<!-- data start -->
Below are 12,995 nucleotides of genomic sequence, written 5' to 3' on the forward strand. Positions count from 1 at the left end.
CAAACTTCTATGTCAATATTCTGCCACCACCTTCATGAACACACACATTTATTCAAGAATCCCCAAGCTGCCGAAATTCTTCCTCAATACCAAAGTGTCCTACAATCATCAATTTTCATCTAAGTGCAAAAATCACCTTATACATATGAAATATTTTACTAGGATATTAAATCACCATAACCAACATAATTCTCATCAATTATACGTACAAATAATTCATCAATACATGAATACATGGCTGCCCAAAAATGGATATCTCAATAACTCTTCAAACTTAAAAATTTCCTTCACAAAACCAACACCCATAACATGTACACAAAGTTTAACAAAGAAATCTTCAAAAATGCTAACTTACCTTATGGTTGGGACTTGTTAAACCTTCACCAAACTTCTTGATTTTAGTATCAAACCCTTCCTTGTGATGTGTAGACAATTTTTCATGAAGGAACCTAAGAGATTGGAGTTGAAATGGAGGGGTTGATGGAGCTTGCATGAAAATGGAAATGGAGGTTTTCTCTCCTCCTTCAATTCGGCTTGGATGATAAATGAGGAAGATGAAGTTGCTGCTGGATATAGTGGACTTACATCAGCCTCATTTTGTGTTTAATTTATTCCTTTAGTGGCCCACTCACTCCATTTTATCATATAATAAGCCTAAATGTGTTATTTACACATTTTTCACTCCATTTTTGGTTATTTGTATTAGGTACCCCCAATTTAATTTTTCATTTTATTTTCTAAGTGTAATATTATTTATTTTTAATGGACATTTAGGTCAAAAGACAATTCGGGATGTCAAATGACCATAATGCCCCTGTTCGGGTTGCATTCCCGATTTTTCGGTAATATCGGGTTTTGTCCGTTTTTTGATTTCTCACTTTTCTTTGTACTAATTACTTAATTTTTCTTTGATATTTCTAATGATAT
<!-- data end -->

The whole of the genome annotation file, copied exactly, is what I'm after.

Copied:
Below are 12,995 nucleotides of genomic sequence, written 5' to 3' on the forward strand. Positions count from 1 at the left end.
CAAACTTCTATGTCAATATTCTGCCACCACCTTCATGAACACACACATTTATTCAAGAATCCCCAAGCTGCCGAAATTCTTCCTCAATACCAAAGTGTCCTACAATCATCAATTTTCATCTAAGTGCAAAAATCACCTTATACATATGAAATATTTTACTAGGATATTAAATCACCATAACCAACATAATTCTCATCAATTATACGTACAAATAATTCATCAATACATGAATACATGGCTGCCCAAAAATGGATATCTCAATAACTCTTCAAACTTAAAAATTTCCTTCACAAAACCAACACCCATAACATGTACACAAAGTTTAACAAAGAAATCTTCAAAAATGCTAACTTACCTTATGGTTGGGACTTGTTAAACCTTCACCAAACTTCTTGATTTTAGTATCAAACCCTTCCTTGTGATGTGTAGACAATTTTTCATGAAGGAACCTAAGAGATTGGAGTTGAAATGGAGGGGTTGATGGAGCTTGCATGAAAATGGAAATGGAGGTTTTCTCTCCTCCTTCAATTCGGCTTGGATGATAAATGAGGAAGATGAAGTTGCTGCTGGATATAGTGGACTTACATCAGCCTCATTTTGTGTTTAATTTATTCCTTTAGTGGCCCACTCACTCCATTTTATCATATAATAAGCCTAAATGTGTTATTTACACATTTTTCACTCCATTTTTGGTTATTTGTATTAGGTACCCCCAATTTAATTTTTCATTTTATTTTCTAAGTGTAATATTATTTATTTTTAATGGACATTTAGGTCAAAAGACAATTCGGGATGTCAAATGACCATAATGCCCCTGTTCGGGTTGCATTCCCGATTTTTCGGTAATATCGGGTTTTGTCCGTTTTTTGATTTCTCACTTTTCTTTGTACTAATTACTTAATTTTTCTTTGATATTTCTAATGATAT